Otero: 'In the end it's a win and that's all that counts'
Despite losing two starting pitchers befor the start of the season, Oakland leads the American League with a 2.30 overall ERA. (AP IMAGES)
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Over-hyping the A’s upcoming stretch of games would be foolish considering the calendar still reads April.
However, there’s no denying that Oakland’s next six games – all against American League West opponents – hold some weight. Fresh off a three-game sweep at Minnesota, the A’s play three in Seattle against an improved Mariners team that is 5-3 and trailing them by a half-game for first place.
Following that is three games in Anaheim against the Los Angeles Angels, who hold high hopes of contending in the A.L. West (though losing Josh Hamilton for 6-8 weeks because of a thumb injury is a devastating blow).
It’s a nice early-season barometer for the A’s. And despite the uncertainty surrounding the closer position, you have to like the way this team shapes up as it begins this six-game stretch.
The starting rotation appeared to be a huge question mark after Jarrod Parker and A.J. Griffin both went down with injuries in spring training. Not only have the starters held down the fort thus far, they’ve thrived.
Dan Straily’s sterling outing in Thursday’s 6-1 win over the Twins was the latest example. He surrendered just three hits over seven innings, finding his groove after serving up a homer to the second batter he faced, Brian Dozier. Oakland leads the American League with a 2.30 overall ERA.
Looking to identify the A’s unsung hero through nine games? Pitching coach Curt Young might be your guy. Oakland has lost several key pitchers to injury in recent seasons, and the A’s always seem to plug guys into the rotation who fit in seamlessly (Jesse Chavez is shaping up as the 2014 example). The common thread always has been Young, who does his work outside the limelight but seems to know how to get his starters in the right frame of mind for success.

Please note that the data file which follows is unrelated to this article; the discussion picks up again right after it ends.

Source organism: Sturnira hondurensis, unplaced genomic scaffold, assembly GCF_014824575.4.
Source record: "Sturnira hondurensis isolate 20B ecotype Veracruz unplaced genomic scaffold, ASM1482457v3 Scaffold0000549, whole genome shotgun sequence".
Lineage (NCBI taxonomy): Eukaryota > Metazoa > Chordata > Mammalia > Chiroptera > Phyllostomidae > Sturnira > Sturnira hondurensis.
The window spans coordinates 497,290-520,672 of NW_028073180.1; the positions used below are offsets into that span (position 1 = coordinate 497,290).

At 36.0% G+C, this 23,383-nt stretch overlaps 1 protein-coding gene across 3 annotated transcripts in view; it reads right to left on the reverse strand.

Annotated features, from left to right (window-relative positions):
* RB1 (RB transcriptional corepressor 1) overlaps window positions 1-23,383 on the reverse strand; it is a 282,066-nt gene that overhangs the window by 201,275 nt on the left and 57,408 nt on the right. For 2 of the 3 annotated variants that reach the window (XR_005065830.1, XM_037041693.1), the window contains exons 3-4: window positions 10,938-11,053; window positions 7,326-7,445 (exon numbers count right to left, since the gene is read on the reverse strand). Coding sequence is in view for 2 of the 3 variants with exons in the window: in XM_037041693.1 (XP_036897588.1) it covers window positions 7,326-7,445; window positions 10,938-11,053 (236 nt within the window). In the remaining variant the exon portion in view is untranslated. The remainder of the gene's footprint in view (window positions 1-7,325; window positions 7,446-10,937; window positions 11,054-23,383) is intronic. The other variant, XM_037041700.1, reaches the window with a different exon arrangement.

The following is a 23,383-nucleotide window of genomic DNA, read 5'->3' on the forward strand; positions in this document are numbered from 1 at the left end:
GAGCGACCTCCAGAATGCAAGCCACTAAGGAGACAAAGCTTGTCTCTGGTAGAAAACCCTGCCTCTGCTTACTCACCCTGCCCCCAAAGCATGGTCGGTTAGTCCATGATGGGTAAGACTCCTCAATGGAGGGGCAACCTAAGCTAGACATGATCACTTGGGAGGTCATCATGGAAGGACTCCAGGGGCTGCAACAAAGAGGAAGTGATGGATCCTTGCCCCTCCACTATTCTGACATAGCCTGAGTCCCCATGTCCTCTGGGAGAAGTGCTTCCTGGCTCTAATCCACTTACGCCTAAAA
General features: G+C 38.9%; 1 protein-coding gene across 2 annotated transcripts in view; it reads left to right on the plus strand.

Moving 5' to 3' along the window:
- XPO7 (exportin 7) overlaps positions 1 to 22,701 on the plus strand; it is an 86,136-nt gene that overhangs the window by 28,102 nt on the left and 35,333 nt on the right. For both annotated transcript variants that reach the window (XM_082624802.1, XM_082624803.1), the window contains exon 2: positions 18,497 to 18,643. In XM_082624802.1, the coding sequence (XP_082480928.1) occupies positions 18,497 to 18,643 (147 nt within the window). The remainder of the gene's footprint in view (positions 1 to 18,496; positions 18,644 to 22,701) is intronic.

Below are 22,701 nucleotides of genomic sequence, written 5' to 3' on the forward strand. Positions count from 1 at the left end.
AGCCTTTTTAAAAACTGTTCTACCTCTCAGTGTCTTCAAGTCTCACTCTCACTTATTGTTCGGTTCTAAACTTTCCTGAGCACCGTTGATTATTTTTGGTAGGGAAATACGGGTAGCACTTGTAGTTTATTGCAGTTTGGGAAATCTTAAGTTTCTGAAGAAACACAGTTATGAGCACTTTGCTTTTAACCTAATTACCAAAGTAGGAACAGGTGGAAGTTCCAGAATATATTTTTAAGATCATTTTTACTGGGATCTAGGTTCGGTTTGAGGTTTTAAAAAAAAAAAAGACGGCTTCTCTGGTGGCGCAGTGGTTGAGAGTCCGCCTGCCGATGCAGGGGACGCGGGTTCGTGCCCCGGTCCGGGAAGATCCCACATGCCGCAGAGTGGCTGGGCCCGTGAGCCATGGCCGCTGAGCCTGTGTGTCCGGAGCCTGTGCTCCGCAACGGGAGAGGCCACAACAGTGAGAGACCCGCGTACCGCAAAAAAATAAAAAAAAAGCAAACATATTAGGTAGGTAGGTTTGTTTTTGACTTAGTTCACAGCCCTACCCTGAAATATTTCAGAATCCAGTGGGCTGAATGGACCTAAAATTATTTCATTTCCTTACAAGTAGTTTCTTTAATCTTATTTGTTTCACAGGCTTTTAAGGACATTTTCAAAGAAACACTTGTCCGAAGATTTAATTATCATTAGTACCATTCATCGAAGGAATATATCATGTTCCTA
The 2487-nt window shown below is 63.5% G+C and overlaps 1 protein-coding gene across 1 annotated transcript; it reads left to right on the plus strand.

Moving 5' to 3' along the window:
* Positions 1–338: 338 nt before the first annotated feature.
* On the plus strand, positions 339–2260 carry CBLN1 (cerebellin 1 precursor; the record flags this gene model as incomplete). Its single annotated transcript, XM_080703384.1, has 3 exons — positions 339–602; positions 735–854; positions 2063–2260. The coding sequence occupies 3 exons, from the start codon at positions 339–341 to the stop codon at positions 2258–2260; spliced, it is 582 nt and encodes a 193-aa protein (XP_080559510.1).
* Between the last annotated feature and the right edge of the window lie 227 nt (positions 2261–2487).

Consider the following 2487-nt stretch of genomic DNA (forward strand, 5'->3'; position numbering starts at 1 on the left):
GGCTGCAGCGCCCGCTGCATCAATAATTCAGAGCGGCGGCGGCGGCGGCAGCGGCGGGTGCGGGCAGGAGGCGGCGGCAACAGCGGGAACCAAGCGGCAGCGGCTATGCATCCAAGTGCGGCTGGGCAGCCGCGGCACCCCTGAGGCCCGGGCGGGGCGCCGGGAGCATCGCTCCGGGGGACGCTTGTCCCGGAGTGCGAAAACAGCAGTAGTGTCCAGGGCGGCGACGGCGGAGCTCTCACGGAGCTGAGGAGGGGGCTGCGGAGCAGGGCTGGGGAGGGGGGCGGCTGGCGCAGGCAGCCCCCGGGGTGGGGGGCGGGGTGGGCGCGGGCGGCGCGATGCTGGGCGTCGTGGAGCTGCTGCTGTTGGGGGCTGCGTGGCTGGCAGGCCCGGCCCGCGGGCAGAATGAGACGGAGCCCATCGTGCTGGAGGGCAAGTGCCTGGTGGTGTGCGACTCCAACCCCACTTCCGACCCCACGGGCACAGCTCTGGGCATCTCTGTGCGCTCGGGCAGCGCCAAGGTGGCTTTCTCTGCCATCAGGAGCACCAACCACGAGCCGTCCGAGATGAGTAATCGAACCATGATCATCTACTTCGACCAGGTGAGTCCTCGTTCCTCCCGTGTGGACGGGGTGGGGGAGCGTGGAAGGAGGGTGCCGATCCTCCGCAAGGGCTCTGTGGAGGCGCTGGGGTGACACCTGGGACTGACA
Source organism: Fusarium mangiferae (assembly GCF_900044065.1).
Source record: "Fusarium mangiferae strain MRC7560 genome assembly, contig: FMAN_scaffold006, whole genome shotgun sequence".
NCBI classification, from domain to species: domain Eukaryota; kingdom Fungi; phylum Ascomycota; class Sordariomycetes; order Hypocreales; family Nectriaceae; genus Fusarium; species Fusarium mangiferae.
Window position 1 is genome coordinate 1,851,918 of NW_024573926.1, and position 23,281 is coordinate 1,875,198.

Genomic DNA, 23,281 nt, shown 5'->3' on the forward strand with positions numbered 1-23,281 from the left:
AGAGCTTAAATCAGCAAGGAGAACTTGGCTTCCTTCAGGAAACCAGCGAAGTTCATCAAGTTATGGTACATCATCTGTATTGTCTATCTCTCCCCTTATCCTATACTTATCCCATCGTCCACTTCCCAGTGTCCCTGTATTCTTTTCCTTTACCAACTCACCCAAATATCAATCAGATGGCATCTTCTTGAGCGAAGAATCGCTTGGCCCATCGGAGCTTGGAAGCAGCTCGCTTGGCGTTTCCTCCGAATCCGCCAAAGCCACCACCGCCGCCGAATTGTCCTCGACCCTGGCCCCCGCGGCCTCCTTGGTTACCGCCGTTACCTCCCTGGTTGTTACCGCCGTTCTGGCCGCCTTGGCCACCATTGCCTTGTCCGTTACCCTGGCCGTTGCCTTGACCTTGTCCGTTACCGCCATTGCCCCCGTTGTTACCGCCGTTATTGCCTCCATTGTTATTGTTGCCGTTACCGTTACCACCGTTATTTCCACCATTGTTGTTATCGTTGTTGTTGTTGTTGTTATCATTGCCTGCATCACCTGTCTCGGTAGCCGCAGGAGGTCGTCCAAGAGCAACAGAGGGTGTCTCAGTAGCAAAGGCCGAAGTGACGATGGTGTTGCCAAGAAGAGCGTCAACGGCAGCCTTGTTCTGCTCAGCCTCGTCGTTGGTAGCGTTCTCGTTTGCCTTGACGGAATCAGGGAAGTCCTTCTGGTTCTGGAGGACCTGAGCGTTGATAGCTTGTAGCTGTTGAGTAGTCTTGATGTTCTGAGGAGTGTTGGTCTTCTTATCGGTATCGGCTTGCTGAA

No doubt there’s some dysfunction in the bullpen with struggling Jim Johnson being removed as the closer, at least temporarily. But with Ryan Cook making a healthy return from the disabled list, the A’s have the resources to piece things together in the ninth inning, for the short-term anyway.
Perhaps the most encouraging sign from the sweep of Minnesota was Josh Donaldson finally coming to life offensively. He had four extra-base hits in the series, including his first home run Thursday, and he did most of his damage driving the ball to center and right field, which usually means good things for the third baseman.
Granted, the Twins’ starters were awful. But the A’s scored 21 runs and banged out 30 hits over the three games. Lots of players got in on the act.
The A’s do face a tough roster decision sometime this weekend, when outfielder Craig Gentry likely joins the active roster for the first time after recovering from a back injury. As much as Sam Fuld is contributing right now, the word I’m hearing is that Fuld could be the odd man out to make room for Gentry.
Surely that would be an unpopular move with fans, and it would require the A’s to expose Fuld to waivers, where he could be claimed by another team. But the A’s may choose to let Josh Reddick try to work through his hitting struggles in the majors. And the right-handed hitting Gentry, considered an excellent defender as are Fuld and Reddick, could potentially form a right field platoon with Reddick.
That scenario will play itself out. As for the A’s on-field happenings, things are rolling along quite nicely.